Stephen and Pene Shoemaker, the parents of Sarah Bella Shoemaker, have filed a wrongful death action in the Court of Common Pleas in Philadelphia County against GLE-CON, LLC and Oma’s Family Campground, LLC. The campground that was owned by Glenn and Connie Masse, was the site of a tragic event that killed Sarah, who was 10-years-old. In April, Sarah was taking a nap in the family’s camping trailer when suddenly an oak tree collapsed and crushed her, while her mother was sitting just outside.
A report issued by the coroner showed that the girl had died from asphyxia, and an on-site investigation indicated that the fallen tree had been infested with insects that had partially “hallowed out” the interior section of the trunk, despite its thick three-foot diameter. The insects had eaten away at the tree causing it to be weakened when it fell on the campsite. Jeff Hanna, an owner of a local tree service, confirmed that the interior of the tree had been eaten by insects.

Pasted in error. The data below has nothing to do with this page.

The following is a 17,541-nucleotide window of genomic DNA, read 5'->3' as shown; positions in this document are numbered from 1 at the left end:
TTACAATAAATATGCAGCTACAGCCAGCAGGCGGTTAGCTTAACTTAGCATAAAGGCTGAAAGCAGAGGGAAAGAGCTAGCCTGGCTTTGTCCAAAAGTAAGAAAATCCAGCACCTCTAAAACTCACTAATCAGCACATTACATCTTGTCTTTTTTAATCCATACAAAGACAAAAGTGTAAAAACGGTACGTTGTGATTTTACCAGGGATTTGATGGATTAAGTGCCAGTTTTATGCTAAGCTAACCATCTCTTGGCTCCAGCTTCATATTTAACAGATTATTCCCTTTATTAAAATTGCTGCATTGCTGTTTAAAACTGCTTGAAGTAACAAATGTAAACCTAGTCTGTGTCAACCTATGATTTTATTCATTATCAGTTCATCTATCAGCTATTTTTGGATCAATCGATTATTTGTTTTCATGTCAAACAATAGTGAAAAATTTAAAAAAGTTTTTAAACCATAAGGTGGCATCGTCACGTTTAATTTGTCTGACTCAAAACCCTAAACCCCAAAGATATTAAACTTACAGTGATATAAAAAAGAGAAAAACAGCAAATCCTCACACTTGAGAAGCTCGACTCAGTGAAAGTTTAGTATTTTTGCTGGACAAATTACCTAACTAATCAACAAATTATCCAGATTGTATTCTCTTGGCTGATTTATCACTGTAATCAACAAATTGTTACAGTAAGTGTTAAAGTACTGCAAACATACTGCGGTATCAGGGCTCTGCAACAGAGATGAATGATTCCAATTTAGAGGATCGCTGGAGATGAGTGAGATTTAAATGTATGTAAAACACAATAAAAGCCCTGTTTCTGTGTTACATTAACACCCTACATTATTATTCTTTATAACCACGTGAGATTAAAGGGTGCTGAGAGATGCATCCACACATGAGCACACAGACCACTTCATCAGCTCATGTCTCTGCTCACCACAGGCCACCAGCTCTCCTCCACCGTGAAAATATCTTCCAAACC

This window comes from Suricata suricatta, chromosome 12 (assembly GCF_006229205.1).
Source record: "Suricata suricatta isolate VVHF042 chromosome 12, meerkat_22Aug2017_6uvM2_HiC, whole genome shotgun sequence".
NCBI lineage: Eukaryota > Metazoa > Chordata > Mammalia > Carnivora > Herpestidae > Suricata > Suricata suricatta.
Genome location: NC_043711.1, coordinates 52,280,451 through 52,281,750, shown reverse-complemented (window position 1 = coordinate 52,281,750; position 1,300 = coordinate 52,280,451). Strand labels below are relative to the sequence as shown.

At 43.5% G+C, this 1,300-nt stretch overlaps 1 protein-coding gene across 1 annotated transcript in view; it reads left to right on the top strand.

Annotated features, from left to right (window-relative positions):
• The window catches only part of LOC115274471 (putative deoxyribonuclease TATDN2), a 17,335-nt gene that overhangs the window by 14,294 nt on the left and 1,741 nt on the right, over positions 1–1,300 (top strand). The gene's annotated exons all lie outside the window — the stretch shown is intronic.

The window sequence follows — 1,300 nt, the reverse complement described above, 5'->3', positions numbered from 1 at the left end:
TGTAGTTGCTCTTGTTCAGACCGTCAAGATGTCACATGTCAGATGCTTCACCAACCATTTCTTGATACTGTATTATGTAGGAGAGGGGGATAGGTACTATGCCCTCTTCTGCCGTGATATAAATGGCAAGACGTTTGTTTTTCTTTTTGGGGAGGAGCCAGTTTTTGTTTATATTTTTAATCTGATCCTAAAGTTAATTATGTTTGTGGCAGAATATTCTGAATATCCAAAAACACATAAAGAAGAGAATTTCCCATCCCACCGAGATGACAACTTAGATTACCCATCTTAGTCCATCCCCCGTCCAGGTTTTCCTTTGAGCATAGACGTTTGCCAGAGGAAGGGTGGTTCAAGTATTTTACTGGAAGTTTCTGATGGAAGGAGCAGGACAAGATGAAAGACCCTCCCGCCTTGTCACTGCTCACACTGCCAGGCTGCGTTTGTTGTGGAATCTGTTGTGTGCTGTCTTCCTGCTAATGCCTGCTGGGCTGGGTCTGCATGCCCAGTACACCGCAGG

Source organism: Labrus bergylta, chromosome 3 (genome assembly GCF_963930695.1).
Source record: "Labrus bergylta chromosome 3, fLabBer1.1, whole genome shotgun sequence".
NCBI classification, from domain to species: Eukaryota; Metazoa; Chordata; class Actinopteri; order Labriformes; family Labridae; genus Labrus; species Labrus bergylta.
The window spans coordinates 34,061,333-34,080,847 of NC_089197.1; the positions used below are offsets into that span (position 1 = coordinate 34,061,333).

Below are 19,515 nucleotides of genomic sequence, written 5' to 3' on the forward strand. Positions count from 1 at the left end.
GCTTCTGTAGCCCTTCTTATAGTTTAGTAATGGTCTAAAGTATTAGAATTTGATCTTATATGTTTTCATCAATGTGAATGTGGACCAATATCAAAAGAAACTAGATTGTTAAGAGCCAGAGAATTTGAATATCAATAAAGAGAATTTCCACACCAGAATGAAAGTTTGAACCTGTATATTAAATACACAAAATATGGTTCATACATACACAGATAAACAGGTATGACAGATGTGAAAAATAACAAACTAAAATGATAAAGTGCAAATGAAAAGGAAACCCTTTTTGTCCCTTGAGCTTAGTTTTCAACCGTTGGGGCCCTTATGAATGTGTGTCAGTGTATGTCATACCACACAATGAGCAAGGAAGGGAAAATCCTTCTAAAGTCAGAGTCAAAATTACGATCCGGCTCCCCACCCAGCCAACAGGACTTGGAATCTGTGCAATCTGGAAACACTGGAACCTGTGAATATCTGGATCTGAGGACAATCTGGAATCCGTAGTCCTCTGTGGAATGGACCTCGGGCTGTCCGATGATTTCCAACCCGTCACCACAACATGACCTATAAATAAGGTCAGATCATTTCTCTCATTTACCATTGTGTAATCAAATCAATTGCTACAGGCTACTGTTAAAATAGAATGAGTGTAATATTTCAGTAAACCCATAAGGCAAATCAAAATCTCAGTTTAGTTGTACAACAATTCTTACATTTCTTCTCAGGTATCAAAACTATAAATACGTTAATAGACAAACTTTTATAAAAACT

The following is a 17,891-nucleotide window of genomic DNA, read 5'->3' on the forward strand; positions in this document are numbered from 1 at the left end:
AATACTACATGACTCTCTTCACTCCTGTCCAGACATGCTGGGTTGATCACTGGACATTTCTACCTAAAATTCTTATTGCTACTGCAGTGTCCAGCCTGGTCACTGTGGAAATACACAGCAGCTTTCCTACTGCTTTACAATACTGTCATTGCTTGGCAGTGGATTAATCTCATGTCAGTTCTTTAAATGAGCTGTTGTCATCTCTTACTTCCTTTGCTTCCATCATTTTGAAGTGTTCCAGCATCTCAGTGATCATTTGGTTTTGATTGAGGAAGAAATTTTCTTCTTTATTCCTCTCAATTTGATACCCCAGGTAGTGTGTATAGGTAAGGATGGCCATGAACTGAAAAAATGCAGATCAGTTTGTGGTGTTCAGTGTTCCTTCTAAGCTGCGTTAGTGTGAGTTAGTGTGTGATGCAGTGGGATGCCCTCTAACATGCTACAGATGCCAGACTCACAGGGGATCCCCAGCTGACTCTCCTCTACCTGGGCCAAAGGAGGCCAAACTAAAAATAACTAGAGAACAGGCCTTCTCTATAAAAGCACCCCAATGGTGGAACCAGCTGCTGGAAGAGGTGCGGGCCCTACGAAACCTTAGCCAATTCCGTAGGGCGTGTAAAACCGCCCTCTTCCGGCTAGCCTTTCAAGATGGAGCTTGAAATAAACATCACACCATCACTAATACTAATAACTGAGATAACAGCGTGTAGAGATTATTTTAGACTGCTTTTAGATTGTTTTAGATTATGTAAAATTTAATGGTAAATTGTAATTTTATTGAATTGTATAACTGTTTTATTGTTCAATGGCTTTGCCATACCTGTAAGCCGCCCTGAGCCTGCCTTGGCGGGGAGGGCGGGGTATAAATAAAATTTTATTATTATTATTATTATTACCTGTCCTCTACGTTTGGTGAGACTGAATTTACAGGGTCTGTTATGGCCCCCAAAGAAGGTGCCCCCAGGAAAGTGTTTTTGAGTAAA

The lawsuit alleged that the owners of the facility had failed to properly inspect the safety of the campsite by not removing the dangerously frail tree from the property. In addition, many parts of the tree had been removed from the scene prior to being examined or inspected for evidentiary purposes. Others at the campground expressed their sadness, and the site was covered in flowers as a memorial.
The Oma’s Family Campground has 88 Campsites with electrical service, sewer, and water connections; the facility is open year round. Ron Jarvis, a guest at the campground that day, said there was no heavy wind or storm activity in the area when the tree fell, which also hit his camping vehicle. Jarvis and his wife were fortunately not harmed in the incident.
Sarah was in the fourth grade at the time at Newport Elementary School. Ryan Neuhard, Superintendent of the school district, described her as a lovely student that was “full of life”. Neuhard says the school district is available with resources such as counseling support for those grieving the situation.
Workers on the grounds said they had recently been clearing unhealthy trees as part of the property’s routine maintenance; however, they did not notice any indications that the tree was compromised–otherwise it would have been removed.
Trooper James Spencer of the Lancaster State police confirmed that the death was accidental and that no criminal charges are expected. The wrongful death claim cites negligence, emotional distress, and other damages. Arbitration in accordance with the Pennsylvania Rules of Civil Procedure will guide the amount of damages sought in the matter.